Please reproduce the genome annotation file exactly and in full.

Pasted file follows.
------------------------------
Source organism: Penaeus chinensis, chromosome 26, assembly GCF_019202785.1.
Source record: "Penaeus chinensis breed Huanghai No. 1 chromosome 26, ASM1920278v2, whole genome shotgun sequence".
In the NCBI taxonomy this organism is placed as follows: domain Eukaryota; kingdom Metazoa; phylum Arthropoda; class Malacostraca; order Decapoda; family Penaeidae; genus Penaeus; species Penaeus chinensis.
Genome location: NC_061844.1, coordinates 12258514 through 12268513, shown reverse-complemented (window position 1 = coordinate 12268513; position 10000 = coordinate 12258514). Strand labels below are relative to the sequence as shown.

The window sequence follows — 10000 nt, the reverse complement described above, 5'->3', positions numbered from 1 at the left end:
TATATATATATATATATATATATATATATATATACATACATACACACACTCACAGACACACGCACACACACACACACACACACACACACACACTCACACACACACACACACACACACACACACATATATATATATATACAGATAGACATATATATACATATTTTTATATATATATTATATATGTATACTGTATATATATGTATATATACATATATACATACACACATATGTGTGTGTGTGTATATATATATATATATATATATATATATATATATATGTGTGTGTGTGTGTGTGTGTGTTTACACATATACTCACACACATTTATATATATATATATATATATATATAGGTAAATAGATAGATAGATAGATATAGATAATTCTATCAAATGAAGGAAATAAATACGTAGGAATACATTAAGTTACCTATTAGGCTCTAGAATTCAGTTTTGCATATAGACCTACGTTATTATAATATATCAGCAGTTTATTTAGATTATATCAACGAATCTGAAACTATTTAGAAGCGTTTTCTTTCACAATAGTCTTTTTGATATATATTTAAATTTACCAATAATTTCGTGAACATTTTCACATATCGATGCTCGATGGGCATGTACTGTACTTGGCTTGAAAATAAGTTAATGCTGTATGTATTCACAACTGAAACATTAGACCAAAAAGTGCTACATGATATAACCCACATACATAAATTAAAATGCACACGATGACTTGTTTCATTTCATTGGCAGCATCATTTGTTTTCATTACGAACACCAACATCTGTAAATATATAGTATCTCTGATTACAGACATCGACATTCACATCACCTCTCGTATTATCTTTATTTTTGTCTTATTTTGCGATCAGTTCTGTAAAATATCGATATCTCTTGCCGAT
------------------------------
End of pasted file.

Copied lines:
Source organism: Penaeus chinensis, chromosome 26, assembly GCF_019202785.1.
Source record: "Penaeus chinensis breed Huanghai No. 1 chromosome 26, ASM1920278v2, whole genome shotgun sequence".
In the NCBI taxonomy this organism is placed as follows: domain Eukaryota; kingdom Metazoa; phylum Arthropoda; class Malacostraca; order Decapoda; family Penaeidae; genus Penaeus; species Penaeus chinensis.
Genome location: NC_061844.1, coordinates 12258514 through 12268513, shown reverse-complemented (window position 1 = coordinate 12268513; position 10000 = coordinate 12258514). Strand labels below are relative to the sequence as shown.

The window sequence follows — 10000 nt, the reverse complement described above, 5'->3', positions numbered from 1 at the left end:
TATATATATATATATATATATATATATATATATACATACATACACACACTCACAGACACACGCACACACACACACACACACACACACACACACTCACACACACACACACACACACACACACACATATATATATATATACAGATAGACATATATATACATATTTTTATATATATATTATATATGTATACTGTATATATATGTATATATACATATATACATACACACATATGTGTGTGTGTGTATATATATATATATATATATATATATATATATATATGTGTGTGTGTGTGTGTGTGTGTTTACACATATACTCACACACATTTATATATATATATATATATATATATAGGTAAATAGATAGATAGATAGATATAGATAATTCTATCAAATGAAGGAAATAAATACGTAGGAATACATTAAGTTACCTATTAGGCTCTAGAATTCAGTTTTGCATATAGACCTACGTTATTATAATATATCAGCAGTTTATTTAGATTATATCAACGAATCTGAAACTATTTAGAAGCGTTTTCTTTCACAATAGTCTTTTTGATATATATTTAAATTTACCAATAATTTCGTGAACATTTTCACATATCGATGCTCGATGGGCATGTACTGTACTTGGCTTGAAAATAAGTTAATGCTGTATGTATTCACAACTGAAACATTAGACCAAAAAGTGCTACATGATATAACCCACATACATAAATTAAAATGCACACGATGACTTGTTTCATTTCATTGGCAGCATCATTTGTTTTCATTACGAACACCAACATCTGTAAATATATAGTATCTCTGATTACAGACATCGACATTCACATCACCTCTCGTATTATCTTTATTTTTGTCTTATTTTGCGATCAGTTCTGTAAAATATCGATATCTCTTGCCGAT